If you don’t know anything about the overall story for this movie, and you don’t want to know, you might want to tune out at this point. What I’m about to talk about is the general synopsis that has been public since the marketing started off (and actually, before that, since this movie is a book adaptation). Cherry is the story of a character that joined the Army once his girlfriend decided to leave him, then went to Iraq, and when he came back, he started using drugs as a way to shut down his PTSD. Eventually, he ran out of money and was forced to rob banks to pay for more drugs. It takes place in the midst of the opioid pandemic in Cleveland/Ohio that took the lives of so many people and directly affected the Russos. For that reason, this is a very personal story for them.


The story described above is one dictated by character choices, not by a pre-determined narrative, and that is one of the first signs of an epic. The “epic” description is not a compliment in any way, but rather a sub-genre in and of itself. I have a feeling that if you regard this movie as an anti-drug or anti-opioid crisis story, it might feel a bit convoluted, especially in the middle, where the Iraq war setpieces take place. That’s why I like to refer to it in more general terms, but more specific than a drama, because that doesn’t do it any favors either. What I mean to say is that it is important to keep an open mind when watching it because the movie will take you places, that’s for sure.


One of the reasons why I’m going so out of my way to say this is because I didn’t expect this movie to focus so much on the Iraq War in the second act. And it does. This movie is as hard on war as it is on drugs, and you will feel it. Perhaps not at the level of Dunkirk or 1917, movies in which the directors directly put the audience member inside the battle to scream out loud: “WAR IS BAD!” This time around, the Russos do it entirely through a character study. Also, this is shown in the trailer, but I still find it fascinating. There are between 10 and fifteen minutes of this movie, during the preparation in the Army, in which the aspect ratio of the movie changes, a very interesting choice by the cinematographer, Newton Thomas Sigel. I’ll leave the reasoning behind that choice to the viewer.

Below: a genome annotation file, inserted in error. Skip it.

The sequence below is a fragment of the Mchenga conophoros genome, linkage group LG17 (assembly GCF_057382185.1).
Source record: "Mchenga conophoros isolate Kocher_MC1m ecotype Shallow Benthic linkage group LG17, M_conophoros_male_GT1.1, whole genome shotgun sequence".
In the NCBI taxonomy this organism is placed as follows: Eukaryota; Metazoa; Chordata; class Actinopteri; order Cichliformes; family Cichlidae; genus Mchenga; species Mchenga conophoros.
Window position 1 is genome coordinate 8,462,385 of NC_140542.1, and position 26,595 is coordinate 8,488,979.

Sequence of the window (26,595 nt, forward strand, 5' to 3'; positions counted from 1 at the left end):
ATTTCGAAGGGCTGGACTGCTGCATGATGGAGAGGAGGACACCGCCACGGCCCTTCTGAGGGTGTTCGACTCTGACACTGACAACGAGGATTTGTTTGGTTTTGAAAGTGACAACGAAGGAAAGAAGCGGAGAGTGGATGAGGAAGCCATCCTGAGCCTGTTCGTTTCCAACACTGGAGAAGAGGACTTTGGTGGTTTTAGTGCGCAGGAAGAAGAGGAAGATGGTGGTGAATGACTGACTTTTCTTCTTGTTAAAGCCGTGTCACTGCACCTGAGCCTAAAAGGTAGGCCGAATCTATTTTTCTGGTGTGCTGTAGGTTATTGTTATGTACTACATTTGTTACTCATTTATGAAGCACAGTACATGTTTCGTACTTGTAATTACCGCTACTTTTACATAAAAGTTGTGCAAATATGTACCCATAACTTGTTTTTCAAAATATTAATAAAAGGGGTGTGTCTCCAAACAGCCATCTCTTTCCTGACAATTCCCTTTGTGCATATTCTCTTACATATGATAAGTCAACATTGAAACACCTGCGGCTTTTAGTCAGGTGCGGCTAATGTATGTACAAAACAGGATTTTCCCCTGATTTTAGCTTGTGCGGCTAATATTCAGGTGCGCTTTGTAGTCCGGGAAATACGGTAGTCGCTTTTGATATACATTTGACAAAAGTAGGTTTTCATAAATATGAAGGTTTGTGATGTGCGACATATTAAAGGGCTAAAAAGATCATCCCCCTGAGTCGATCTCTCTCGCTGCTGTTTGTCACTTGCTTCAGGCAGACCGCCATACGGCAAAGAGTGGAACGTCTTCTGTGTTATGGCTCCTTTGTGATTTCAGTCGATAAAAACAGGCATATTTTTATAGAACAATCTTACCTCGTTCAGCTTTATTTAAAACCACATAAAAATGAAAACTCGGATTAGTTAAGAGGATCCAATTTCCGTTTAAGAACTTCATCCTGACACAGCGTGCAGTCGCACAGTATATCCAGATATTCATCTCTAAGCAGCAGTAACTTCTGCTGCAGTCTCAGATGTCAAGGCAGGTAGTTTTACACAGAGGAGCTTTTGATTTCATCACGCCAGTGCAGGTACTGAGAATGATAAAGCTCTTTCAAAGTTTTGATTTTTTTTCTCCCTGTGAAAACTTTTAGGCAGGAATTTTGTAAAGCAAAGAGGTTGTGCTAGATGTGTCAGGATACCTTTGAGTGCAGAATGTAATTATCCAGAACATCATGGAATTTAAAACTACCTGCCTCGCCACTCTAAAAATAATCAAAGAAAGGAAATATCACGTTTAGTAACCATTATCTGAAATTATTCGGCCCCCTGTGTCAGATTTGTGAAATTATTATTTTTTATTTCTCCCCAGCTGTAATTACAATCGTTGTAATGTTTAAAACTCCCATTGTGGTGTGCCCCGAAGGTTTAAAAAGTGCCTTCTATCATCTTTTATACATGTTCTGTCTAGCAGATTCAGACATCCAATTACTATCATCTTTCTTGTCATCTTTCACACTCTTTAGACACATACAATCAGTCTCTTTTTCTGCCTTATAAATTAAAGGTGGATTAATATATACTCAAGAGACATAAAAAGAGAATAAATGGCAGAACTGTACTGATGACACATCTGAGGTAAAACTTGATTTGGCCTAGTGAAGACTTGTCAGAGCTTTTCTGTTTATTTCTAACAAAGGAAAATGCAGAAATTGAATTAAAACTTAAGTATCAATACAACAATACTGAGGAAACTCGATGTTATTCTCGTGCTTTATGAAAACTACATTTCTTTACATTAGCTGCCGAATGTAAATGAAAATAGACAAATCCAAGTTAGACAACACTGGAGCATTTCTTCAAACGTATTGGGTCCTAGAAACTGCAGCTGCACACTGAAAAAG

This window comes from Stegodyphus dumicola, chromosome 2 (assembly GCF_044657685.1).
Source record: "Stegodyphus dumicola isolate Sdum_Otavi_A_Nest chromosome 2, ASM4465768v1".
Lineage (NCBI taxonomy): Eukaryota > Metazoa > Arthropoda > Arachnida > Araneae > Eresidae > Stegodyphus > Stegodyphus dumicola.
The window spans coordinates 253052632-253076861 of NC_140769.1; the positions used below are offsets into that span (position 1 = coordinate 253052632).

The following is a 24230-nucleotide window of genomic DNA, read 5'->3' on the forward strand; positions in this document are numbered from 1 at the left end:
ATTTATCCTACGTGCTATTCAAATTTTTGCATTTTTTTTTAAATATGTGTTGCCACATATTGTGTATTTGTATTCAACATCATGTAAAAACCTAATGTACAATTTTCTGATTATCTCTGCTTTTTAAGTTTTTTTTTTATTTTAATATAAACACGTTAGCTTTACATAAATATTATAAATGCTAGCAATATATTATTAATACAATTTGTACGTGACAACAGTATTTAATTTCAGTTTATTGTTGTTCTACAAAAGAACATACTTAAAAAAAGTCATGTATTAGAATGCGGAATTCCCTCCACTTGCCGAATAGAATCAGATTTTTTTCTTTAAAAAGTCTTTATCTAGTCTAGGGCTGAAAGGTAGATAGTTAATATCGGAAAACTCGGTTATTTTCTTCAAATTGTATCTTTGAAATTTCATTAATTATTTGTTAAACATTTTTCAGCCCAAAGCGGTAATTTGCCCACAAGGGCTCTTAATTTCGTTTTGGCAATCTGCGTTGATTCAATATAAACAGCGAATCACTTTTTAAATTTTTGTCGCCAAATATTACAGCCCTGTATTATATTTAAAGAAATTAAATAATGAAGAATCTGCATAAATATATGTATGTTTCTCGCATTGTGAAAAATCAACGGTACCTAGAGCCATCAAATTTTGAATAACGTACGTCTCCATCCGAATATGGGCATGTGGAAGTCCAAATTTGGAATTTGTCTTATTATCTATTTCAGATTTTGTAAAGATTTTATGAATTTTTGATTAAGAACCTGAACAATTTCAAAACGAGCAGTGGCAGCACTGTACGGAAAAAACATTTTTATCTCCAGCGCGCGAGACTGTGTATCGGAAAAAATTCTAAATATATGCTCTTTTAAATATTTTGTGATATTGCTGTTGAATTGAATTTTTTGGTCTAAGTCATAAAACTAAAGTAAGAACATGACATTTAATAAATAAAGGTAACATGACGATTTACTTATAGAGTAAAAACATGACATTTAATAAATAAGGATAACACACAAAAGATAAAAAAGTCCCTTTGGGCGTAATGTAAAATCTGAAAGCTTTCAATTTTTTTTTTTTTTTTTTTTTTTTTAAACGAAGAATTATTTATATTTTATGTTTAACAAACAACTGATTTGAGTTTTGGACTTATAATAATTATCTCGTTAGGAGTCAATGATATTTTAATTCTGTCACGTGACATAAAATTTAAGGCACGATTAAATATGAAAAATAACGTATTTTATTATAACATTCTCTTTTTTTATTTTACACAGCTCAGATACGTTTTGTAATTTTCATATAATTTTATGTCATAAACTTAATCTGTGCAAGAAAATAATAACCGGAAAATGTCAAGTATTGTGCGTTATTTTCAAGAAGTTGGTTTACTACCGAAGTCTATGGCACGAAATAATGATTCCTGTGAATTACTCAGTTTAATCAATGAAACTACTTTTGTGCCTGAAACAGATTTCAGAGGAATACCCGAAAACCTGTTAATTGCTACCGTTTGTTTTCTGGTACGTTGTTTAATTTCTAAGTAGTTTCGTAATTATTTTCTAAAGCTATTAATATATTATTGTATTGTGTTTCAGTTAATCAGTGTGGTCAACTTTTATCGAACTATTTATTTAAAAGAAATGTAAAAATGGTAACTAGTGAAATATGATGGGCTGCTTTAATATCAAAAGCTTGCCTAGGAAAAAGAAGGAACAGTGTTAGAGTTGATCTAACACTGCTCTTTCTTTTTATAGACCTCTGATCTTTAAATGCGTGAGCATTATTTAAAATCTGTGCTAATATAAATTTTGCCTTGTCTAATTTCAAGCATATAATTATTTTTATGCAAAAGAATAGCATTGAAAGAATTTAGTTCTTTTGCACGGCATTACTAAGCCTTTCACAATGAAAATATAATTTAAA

Tom Holland in Cherry


Speaking of the cinematography, there is more to it. This was one of the things that most surprised me about Cherry, mostly because it was hidden in the majority of the promotional material, and also because the subject matter doesn’t call for it. This movie is gorgeous. During the first twenty to thirty minutes, before Holland enlisted in the Army, the colors jump out of the screen. This was a very smart choice, not only because it uses cinematography to further amplify the storytelling, but also because it is very attention-grabbing from the very beginning. After the war, the movie starts to turn darker and darker, both in tone and in the color palette. And even then, you still can’t stop looking at it.


Also, about the beginning… The opening of this movie really surprised me. Even though the reason why is in the trailer, I won’t say it because I was not expecting that, and it really grabbed my attention from the first few seconds. A marvelous job.


Let’s talk about the rest of the second act and the third one as well, without going into much detail. Let’s talk about the drug aspect of this movie. This is a hard one. The entire crew went out of their way to fully display why drugs are bad, why they destroy many lives, and why people should have this in mind even more often than they already do. Most movies that try to condemn drug abuse always have at least a few minutes in which the use of drugs is in some way glorified. There is hardly any of that in this movie.


Obviously, the Russos had to justify in some way the main character starting to use, but even when they do, they still remind the audience that this process is literally killing the main character.